|Ni odin sobesednik ne stal by slushat', esli by ne znal, chto potom nastupit ego ochered' govorit'. - E. U. Hou|
No. 244, 03 January 1991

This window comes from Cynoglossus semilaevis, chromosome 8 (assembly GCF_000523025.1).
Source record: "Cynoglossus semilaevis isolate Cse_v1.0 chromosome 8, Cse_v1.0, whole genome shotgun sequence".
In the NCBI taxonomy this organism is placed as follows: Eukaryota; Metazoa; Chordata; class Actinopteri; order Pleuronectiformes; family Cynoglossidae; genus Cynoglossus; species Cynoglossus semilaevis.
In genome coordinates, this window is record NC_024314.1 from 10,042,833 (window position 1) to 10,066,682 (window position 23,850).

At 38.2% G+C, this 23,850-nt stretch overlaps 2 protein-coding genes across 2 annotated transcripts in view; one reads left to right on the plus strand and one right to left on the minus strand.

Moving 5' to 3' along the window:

BALTIC BALTIC STATES SOVIET TROOPS SURROUND PARTY HQ IN VILNIUS. Armed Soviet Interior Ministry troops surrounded the headquarters of the Communist Party in the Lithuanian capital on January 2, The New York Times reports. Lithuanian television interviewed a unidentified major who said the troops were "implementing a presidential decree on guarding the property of the CPSU in Lithuania." The Communist Party in Lithuania split into two in December 1989 with the majority declaring its independence from the CPSU. The minority who remained loyal to the CPSU continued to use the building which was protected by both Soviet and Lithuanian guards. The Lithuanian guards have now been removed. (Saulius Girnius) MVD UNITS SEIZE MAIN PUBLISHING PLANT IN RIGA. Early yesterday morning, special forces of the USSR Interior Ministry, carrying weapons and the Soviet flag, marched into the Press Building in Riga and took over the main publishing house in Latvia. Radio Riga reported that the "Black Berets," as the units have been nicknamed, were apparently acting mainly on orders of the Latvian Communist Party which has been trying to reassert control over the plant. They placed under office arrest the Press Building director Kazimirs Dundurs and threatened physical violence if he did not hand over his papers to the LCP; Dundurs refused to comply with the demands and yesterday evening he was permitted to leave the Press Building. (Dzintra Bungs) PRINT WORKERS ANNOUNCE PROTEST STRIKE. Print workers at the Press Building announced a protest strike as long as the Black Berets try to control the building. Today none of the principal Latvian newspapers appeared on the newstands. (Dzintra Bungs) LATVIANS DEPLORE THE ACTION. Yesterday morning, Latvian government officials tried to enter the Press Building to find out what was going on, but were turned away by the Black Berets pointing guns at them. That afternoon some 2,000 people picketed peacefully the Latvian Communist Party headquarters and demanded the removal of the Black Berets from the Press Building. A solidarity demonstration was held in the northern Latvian town of Valmiera. (Dzintra Bungs) GROMOV TO RIGA. Latvia's Supreme Council adopted a resolution deploring the seizure of the Press Building and calling for justice to be meted out to those breaking the law. Today Latvian government leaders are scheduled to meet with USSR President Mikhail Gorbachev and Defense Minister Dmitrii Yazov. In addition, USSR Deputy Interior Minister Boris Gromov is expected in Riga for consultations. Nikolai Mironenko, head of the MVS special units, already arrived in Riga and talked this morning Latvia's Interior Minister Aloizs Vaznis. (Dzintra Bungs) SAVISAAR WARNS OF INCREASED SOVIET MILITARY ACTIVITY. While visiting Helsinki, Estonian Prime Minister Edgar Savisaar linked the seizure by MVD units of the Press Building in Riga to recent efforts by the Soviet authorities to show the world that the situation in Latvia was not stable and to provide a pretext for the Soviet army to establish order there. He said similar incidents are possible in Estonia, adding that that there are enough Soviet troops in Estonia for "any kind of military operation." He said Moscow would be able to find an excuse to use force against Estonia, reported AP and Reuter on January 2. Savisaar reiterated Estonia's intention to resist "presidential rule": "Estonia will reply with civil disobedience if President Mikhail Gorbachev declares a state of emergency in the republic and puts it under direct presidential control." (Dzintra Bungs) ESTONIA LAUNCHES PRIVATIZATION. Estonia has started the privatization of state enterprises, TASS reported January 2. Six enterprises, including textile factories and the Tallinn taxi-pool, will become private property this year; eleven enterprises, including Estonia's railroads, will remain state enterprises for the time being; others will become state joint-stock companies, leasing or municipal enterprises. (Saulius Girnius) SOVIET TROOPS END PRISON DUTIES IN ESTONIA. Novosti reported that troops of the USSR Interor Ministry would stop guarding prisons and convoys of arrested persons in Estonia from December 25 because the republic had failed to provide a sufficient number of recruits to the autumn call up to the Soviet army. (Saulius Girnius) ESTONIA'S IMMIGRATION QUOTA FOR 1991. Estonia's Supreme Council decided that 2,290 persons would be permitted to enter the country and register there as residents, according to Soviet TV reports of December 22. The quota is apparently intended to control the migration of people from various regions of the USSR to Estonia. (Dzintra Bungs) US AID FOR USSR AND BALTICS. On December 29, President George Bush authorized up to one billion dollars in credits for the Soviet Union, as well as Estonia, Latvia, and Lithuania, to buy US farm products, AFP and NCA reported December 30. In a letter to congressional leaders, the president reiterated the US policy of not recognizing the "forcible incorporation of Estonia, Latvia and Lithuania into the Soviet Union" during World War II and affirmed US "support for the rights of the Baltic States to self-determination." (Dzintra Bungs) LANDSBERGIS IN NORWAY. Radio Vilnius reported today that President Vytautas Landsbergis is visiting Oslo for a three-day visit. He will speak today at an international political conference. Tomorrow he will meet with Norwegian Prime Minister Gro Harlem Bruntland and Foreign Minister Willi Deklerk who is also the chairman of the European Parliament Foreign Affairs Commission. (Saulius Girnius) PRUNSKIENE IN AUSTRALIA. Lithuanian Prime Minister Kazimiera Prunskiene arrived in Australia on December 24 to attend the Melbourne opening, on December 26, of the "Lithuanian Days in Australia." On December 27 she held talks with the Australian Wool Corporation and indicated that Lithuania could process 2,000 tons of wool or even more if Australia would provide financial aid. On December 28 she met with Australian Prime Minister Bob Hawke, Primary Industries Minister John Kerin and opposition leader John Hewson. (Saulius Girnius) STOP PRESS MOSCOW'S INTENTIONS IN RIGA AND VILNIUS UNCLEAR. The timing of the recent events in the Latvian and Lithuanian capitals suggests that the use of interior ministry troops was coordinated and that the central Soviet authorities intended to make some kind of public statement regarding the situation in the Baltic states. What that statement might be, and what is the ultimate purpose of the introduction of armed units, cannot at present be said. The Deputy Chairman of Latvia's Supreme Council, Andrejs Krastins, told RFE's Latvian Service this morning he is not ruling out the possibility that these events might be the prelude to stronger measures on Moscow's part. The situation may become clearer if and when General Gromov arrives in Latvia and after the talks that Latvian leaders expect to have in Moscow later today with Gorbachev, Yazov and officials of the CPSU Central Committee's Administration of Affairs Department. (dzintra Bungs) USSR USSR--ALL-UNION AFFAIRS SHEVARDNADZE SPEAKS. In his first public comments since his resignation December 20, Soviet Foreign Minister Eduard Shevardnadze told Moscow News he resigned as foreign minister because he feared military crackdowns similar to those in Tbilisi (April 1989) and Baku (January 1990). Shevardnadze criticized Gorbachev's government as a being talkshop in which problems are endlessly debated, decisions slowly made, and laws never enforced. Shevardnadze characterized the concept of Presidential Rule as a "punitive sanction" that would not solve problems. The interview was carried in an advance issue of the January 6 edition of Moscow News and was summarized by AP and Reuters. (Suzanne Crow) SHEVARDNADZE'S PLANS. Asked by Moscow News about his plans for the future, Shevardnadze said he would like to create a foreign policy association. (Suzanne Crow) SHEVARDNADZE'S SUCCESSOR. Shevardnadze is expected to remain in his post until Gorbachev names a successor. According to statements yesterday by Shevardnadze aide and Foreign Ministry Spokesman Vitalii Churkin, "the situation may clarify itself in the near future." "The president is to take a decision," TASS reports. The front runner appears to be Gorbachev's special envoy Yevgenii Primakov. Other names include Aleksandr Bessmertnykh, ambassador to the United States; and Vladimir Petrovsky, Deputy Foreign Minister. Less likely candidates include Gennadii Yanaev, recently elected USSR Vice President; and Aleksandr Dzasokhov, Politburo member and chairman of the International Affairs Committee of the USSR Supreme Soviet. (Suzanne Crow) KONDRASHOV ON SHEVARDNADZE RESIGNATION. Disagreements with the military played a role in Shevardnadze's resignation but were not the only reason for it, veteran foreign affairs journalist Stanislav Kondrashov told Soviet television December 31. The real reason was that Soviet foreign policy has lost its impetus. Kondrashov described "new thinking" as a drama in three acts. In the first act, Gorbachev and Shevardnadze rescued the USSR from international isolation, but the second act saw a too hasty dismantling of the Warsaw Pact and resulted in a humiliating Soviet retreat. Now, in the third act, Soviet society is beginning to free itself from imperial ambitions, Kondrashov said. To illustrate his point, he compared the 1989 attacks on Andrei Sakharov for his opposition to Soviet involvement in Afghanistan with recent protests by both military and population against the possibility of Soviet involvement in the Gulf crisis. (Victor Yasmann) KONDRASHOV: "GORBACHEV NEEDS THE ARMY." Kondrashov expands on these statements in a commentary in Izvestia today. Arguing that Gorbachev's dependence on military support is the reason why the Soviet president was unwilling to defend his foreign minister against criticism by conservatives, Kondrashov writes that, today, "The president needs the army more than ever before, and he does not want the army's patience to run out." (NCA/Elizabeth Teague) MORE ON GORBACHEV MEETING WITH OFFICER-DEPUTIES. Reports continue to surface with more details on Gorbachev's crucial November 13 meeting with over 1,000 officer-deputies--an event that apparently spurred Gorbachev's turn to the right. On December 24, The New York Times reported that the censored official accounts of the meeting may have understated the extreme hostility that Gorbachev faced among the officers. Krasnaya zvezda of December 11, meanwhile, published a letter denying charges by progressive officers that the meeting had been stage-managed by the Defense Ministry and Main Political Administration to confront Gorbachev with the views only of conservatives. (Stephen Foye) REGISTRATION OF POLITICAL PARTIES RUNS INTO PROBLEM. The USSR Ministry of Justice has begun officially registing political parties, as required by the Soviet law on public associations. TASS called the registration the USSR's first practical step to a multiparty system, but noted the process had immedidately run into considerable problems. The agency quoted the justice ministry as saying all 22 applications for registration received so far were incorrectly submitted. The ministry did not say how the applications were incorrect, but said it would hold a special meeting to brief representatives of parties on the necessary requirements. (Vera Tolz) MOISEEV HITS NATIONAL ARMIES. The General Staff Chief has rejected proposals made at the Congress of People's Deputies to divide the army into strategic and regional forces. Mikhail Moiseev told Izvestiya on December 22 that such proposals would lower Soviet defense capabilities and that they failed to consider the military threat provided by NATO. He said the USSR spends approximately 700 million rubles per year maintaining only one of the Western border districts, and charged that republics could not afford to maintain viable forces. More ominously, he claimed that the separation of even one armed service branch would lead to the destruction of the entire security system. (Stephen Foye) SERVICEMEN TO CARRY WEAPONS. The Defense Ministry announced on December 29 that officers, naval and army warrant officers, and servicemen on extended duty in specified regions will be allowed to carry personal weapons for self-defense, TASS announced. The Ministry Press Center said the number of cases of violence and reprisal against servicemen and their families is increasing. According to AFP, the authorization to carry weapons applies to military personnel on duty in regions where such incidents are rife. (NCA/Stephen Foye) SHMELEV ON "INSTANT GRATIFICATION." Literaturnaya gazeta (No. 51, 1990) carries a wide-ranging discussion between Nikolai Shmelev and the emigre political scientist Aleksandr Yanov. Shmelev renews his call for substantial Western loans--$25-30 billion--to keep the Soviet economy functioning for 18-24 months while meaningful reform is implemented. Otherwise, "if this monster collapses, it will pull the entire world into the hole with it." Yanov proposes the creation of a joint Soviet-American "conciliation committee" to guarantee the irreversibility of an agreement between Gorbachev and Yeltsin to sink their differences and to work for the country's salvation. (Keith Bush) ATTACKS CONTINUE. There is no let-up in Sovetskaya Rossiya's criticism of reformers elected last year to local soviets. On December 16, the newspaper published a lengthy attack on the chairman of the Moscow city soviet, Gavriil Popov, accusing him of having been an apologist for the old system before perestroika and of buiding himself an expensive country house. The same issue complained that newly elected leaders of other local soviets are trying to grab control of publications that used to be jointly published by the soviets and Party. Finally, Sovetskaya Rossiya on December 19 alleged that all the places on the board of the recently established Moscow Business Bank have been seized by leaders of the Moscow city soviet. (Vera Tolz) UNIFICATION CHURCH ACTIVE AMONG SOVIET STUDENTS. Radio Rossii reported on December 23 that the Reverend Moon's Unification Church now has a Soviet branch. The establishment of the Church happened quietly and was at first hardly noticed in the USSR. The Church concentrates its activities on the press and on Soviet students. Groups of Moscow students are being invited to visit the USA at the invitation of the Reverend Moon; Radio Rossii reported that many of these students have signed up as Church members. (Oxana Antic) PRIEST INVESTIGATING MEN MURDER ALSO KILLED. AP quoted on January 2 INTERFAX news agency as saying that Hegumen Lasar', a member of the Church Commission investigating the murder of the Russian Orthodox priest Alexander Men' has been killed in his Moscow apartment. According to AP, INTERFAX quoted the police as saying Hegumen Lasar' died during an attempted robbery of his apartment but, the agency goes on, unidentified "close associates" of the priest claimed there were no indications pointing to a burglary. Gorbachev ordered an official investigation into the murder of Father Men' in September 1990 and the Church also set up an inquiry. (Oxana Antic) BOGOMOLOV URGES FUNDAMENTAL CHANGE OF POLICY. The well-known Soviet academician Oleg Bogomolov told Germany's Bild am Sonntag last weekend that "civil war and mass exodus" from the USSR can be averted only if Gorbachev makes a fundamental change of course. If not, said Bogomolov, who acts as an adviser to Boris Yeltsin, chaos will ensue. His interview was summarized by DPA. (Elizabeth Teague) NO PLANS TO CLOSE EMBASSIES IN GULF. The Soviet Union does not plan to close its embassies in the Gulf despite the approach of the January 15 UN deadline for Iraqi troops to leave Kuwait, Soviet Foreign Ministry Spokesman Vitalii Churkin said yesterday. Churkin told reporters that Soviet embassies in the region will "continue to function," including the Soviet mission in Baghdad. He declined to reveal the number of Soviet diplomats in the Iraqi capital. (Suzanne Crow) USSR--REPUBLICS CURFEW LIFTED IN DUSHANBE. TASS, quoting Izvestia, reported yesterday that the curfew imposed in Dushanbe more than ten months ago has finally been lifted. The state of emergency declared during the outbreak of violence in the city in February, 1990, remains in effect. The order removing the curfew noted that the situation in the Tajik capital has stabilized. (Bess Brown) YELTSIN PROMISES DUAL CITIZENSHIP FOR RSFSR. Yeltsin told a news conference on December 25 that a dual citizenship policy will be introduced in the RSFSR for Russians living abroad. Yeltsin said Russians who have taken citizenship in other countries will be able to enjoy "all rights and responsibilities" in the RSFSR too. (NCA) KALININGRAD REGION OPENS TO FOREIGNERS. Kaliningrad, the westernmost region of the RSFSR, was officially opened to foreigners January 1. The region, which has strong scientific and industrial sectors, including the largest ice-free port on the Baltic sea, had been a closed area since the end of World War II. (NCA) DRINK SHORTAGE SPARKS RIOTING IN SIBERIAN CITY. TASS reported December 30 that angry crowds rioted in the eastern Siberian city of Chita to protest a shortage of alcohol for the new year's holiday. TASS said the disturbance occurred because thousands of people were unable to exchange ration coupons for wine and vodka. It was not clear when the riot occurred, but TASS said the crowds blocked traffic, lit bonfires and pulled down lamp-posts. (NCA) GASOLINE SHORTAGE IN SOVIET FAR EAST. The supply of gasoline and other fuels is running extremely short in parts of the Soviet Far East. TASS reported December 29 that almost 90% of the cars in Vladivostok were idle and that there was no gasoline at filling stations. TASS said the shortages were causing frustrated motorists to smash pumps and set them afire. Other types of transport have also been affected. Many flights from Vladivostok have been cancelled and the fishing fleets and railways are experiencing interruptions in fuel spplies. TASS said the situation was worst in the Magadan, Sakhalin, and Kamchatka regions. (NCA) ODESSA REGION TO RECEIVE CNN VIA SATELLITE. Radio Kiev announced December 27 that part of Ukraine's Odessa region would be able to receive Cable News Network's world news via satellite "on the eve of the New Year." (CMD) UKRAINIAN AUTOCEPHALOUS ORTHODOX CHURCH. The Ukrainian Autocephalous Orthodox Church, which was reconstituted last year, now has more than 1,000 parishes and over 500 priests in the republic, Radio Kiev reported yesterday. The November issue of Religia v SSSR, however, fails to list the Autocephalists in its statistical compendium of religious organizations in Ukraine. (Roman Solchanyk) MOLDAVIAN REACTION TO GORBACHEV DECREE. On January 2 TASS quoted Moldavian president Mircea Snegur as saying he will do everything to implement the Moldavian parliament's resolution on Gorbachev's decree of December 22. The republican Supreme Soviet adopted the decree "as a whole" on December 30. TASS said the Provisional Committee of the would-be Gagauz republic pledged in an appeal to Gorbachev that the Gagauz people would "achieve their right to self-determination" only within the framework of the law. (Michael Shafir). KISHINEV DEMONSTRATION AGAINST NEW UNION TREATY. According to a TASS dispatch from the Moldavian capital, hundreds of people demonstrated in Kishinev on January 2, urging the republic not to sign the new Union treaty. TASS said demonstrators chanted "anti-communist slogans" and called for a general strike. Traffic was blocked for several hours. TASS said the Moldavian parliament had not yet decided whether to sign the new treaty. It quoted president Mircea Snegur as saying that it was "up to the people of Moldavia" to decide on the issue. (Michael Shafir). ROMANIAN CITIZENSHIP FOR SOVIET MOLDAVIANS? At a Bucharest meeting organized December 21 by the extraparliamentary opposition group "Civic Alliance," writer Stelian Tanase called on the Romanian government to grant citizenship "to all Bassarabians, Moldavians, or whatever name one wants to use." Tanase's speech was carried live by Radio Bucharest. (Michael Shafir) BASSARABIAN ROMANIANS URGED TO APPLY FOR MOLDAVIAN CITIZENSHIP. The Moldavian Popular Front and the Romanian association Pro Bassarabia and Bukovina have called on all Romanians from Bassarrabia and Northern Bukovina and their descendants to apply for Moldavian citizenship, Radio Iasi said December 29. The Moldavian Supreme Soviet is being urged to adopt appropriate legislation. (Michael Shafir) ROMANIAN OFFICIAL VISITS KISHINEV. Radio Bucharest reported December 24 that Neagu Urdoi, director of the official news agency Rompres, had been received in Kishinev by Moldavian Supreme Soviet chairman Alexandru Mosianu. The radio said the two men discussed "the social and political situation created in the Republic of Moldavia...by the separatist movement encouraged by the most conservative forces in the Soviet Union." (Michael Shafir) NEW POLITICAL PARTY IN MOLDAVIA. A new political party, the Democratic Party for Moldavia's Renaissance and Prosperity, has been set up in Kishinev. Radio Bucharest on December 25 quoted its president, Gheorghe Ghimpu, as saying the party supports parliamentary democracy, political and economic pluralism, "the completion of the national territories of Moldavians," and "general human values." (Michael Shafir) ALLIANCE FOR INDEPENDENCE CREATED. An organization calling itself the "December 16 National Alliance for Independence" was recently created in Moldavia. In a Moldova Pres dispatch carried by Radio Bucharest on December 29, the alliance drew attention to recent signs indicating that "an offensive against national liberation movements" was in preparation, and appealed for support to democratic forces in Moldavia, Romania, and the USSR in general. (Michael Shafir) ROMANIAN BRANCH OF POPULAR FRONT APPEALS TO GORBACHEV. Radio Iasi said January 1 that the Bucharest branch of the Romanian Popular Front has appealed to Gorbachev to undo the Ribbentrop-Molotov pact by giving Moldavia back the three provinces it lost and allowing it freely to decide whether to sign the Union treaty. It added that it had joined the National Alliance for Independence. (Michael Shafir). TASS ON MOLDAVIAN ECONOMY. TASS said December 26 that some 40% of Moldavia's enterprises could face bankrupcy in the wake of a new taxation law due to go into effect this month in the republic. Moldavian Finance Minister Valeri Muravski said subsidies to low-profit enterprises are being cut; he added that Moldavia expects a budget deficit of over 1,000 million rubles in 1991. (Michael Shafir) UNIVERSITY CHAIR RENAMED. Moldova Pres reported December 26 that the former Moldavian language chair at Cernauti (Tchernowitzy) University has been renamed the Romanian language chair and gives tuition to 54 full-time and 75 external students, most of whom come from three districts in Ukraine inhabited by a Romanian majority. However, only 30% of the courses are taught in Romanian, as against 70% in Ukrainian or Russian. Moldova Pres added that the Romanian population in Bukovina faces difficulties because primary and secondary Romanian language schools have been closed down in several settlements. (Michael Shafir) BULGARIANS PROTEST DISCRIMINATION IN MOLDAVIA AND UKRAINE. Radio Sofia said December 22 that the Committee for the Preservation of Bulgarian Traditions from the east Bulgarian city of Silven has protested that Bulgarians living in Moldavia are being forced to speak Romanian. The committee said use of the Bulgarian language had been banned and physical force was being used against those speaking Bulgarian in streets or public institutions. The committee claimed Bulgarian villages had been attacked, houses set on fire, and schools closed down. It said a similar situation existed in Ukraine. (Michael Shafir) MOLDAVIAN-GEORGIAN COLLABORATION. An agreement on economic and cultural collaboration between the Georgian and the Moldavian republics was signed in Tbilisi by the prime ministers of the two republics on December 23. Radio Bucharest said that the two premiers agreed to set up "permanent representation [missions]" in their respective capitals. (Michael Shafir) LEONIDA LARI DENOUNCES NEW UNION TREATY. Leonida Lari, a Moldavian poetess and prominent member of the Moldavian Popular Front, has criticized Gorbachev's proposed Union treaty. Interviewed by the independent Romanian daily Romania Libera December 27, Lari said that, if Moldavia signed, it would be acknowledging its dependence on the USSR and that the territories taken away from it do not belong to it. Lari called for negotiations with Ukraine over exchanging the Transdniestrian territories for Northern Bukovina and Southern Bessarabia. (Michael Shafir) TROUBLE AHEAD FOR COMMUTERS? Subway trains in some major Soviet cities, Moscow included, may stop running in the new year, an official of the USSR ministry of railways told Soviet television December 30. As of January 1, metro systems will be funded not out of all-Union revenues, but by individual republics and cities. The official said local authorities in Minsk, Leningrad, Tbilisi, Yerevan plan to raise metro fares, but that other cities, which do not plan to raise fares, may have to suspend services because of a shortage of money for wages, electricity, and maintenance. (NCA/CMD) ALLIANCE FRANCAISE REVIVED IN LENINGRAD. The "Alliance Francaise" society, which existed in St Petersburg until 1917, has been revived. It plans to open French cultural center, offer courses in the French language, and arrange exhibitions and concerts in order to further Franco-Russian cultural relations. (CMD) RELIGIOUS HOLIDAYS FOR TERNOPOL. Moscow News (No. 50, 1990) reports that the deputy chairman of the Ternopol City Soviet's commission on culture and national revival recommended that Soviet-style New Year celebrations not be held, because they would take place during the pre-Christmas fast, which is observed from November 28 to January 6. Festivities should be held only after January 7, which is Orthodox Christmas, the commission said, proposing that Christmas, St. Nicholas' Day and New Year (Old Style) be recognized as holidays. The Soviet was said to have accepted the commission's proposal. (Oxana Antic) [as of 1300 CET]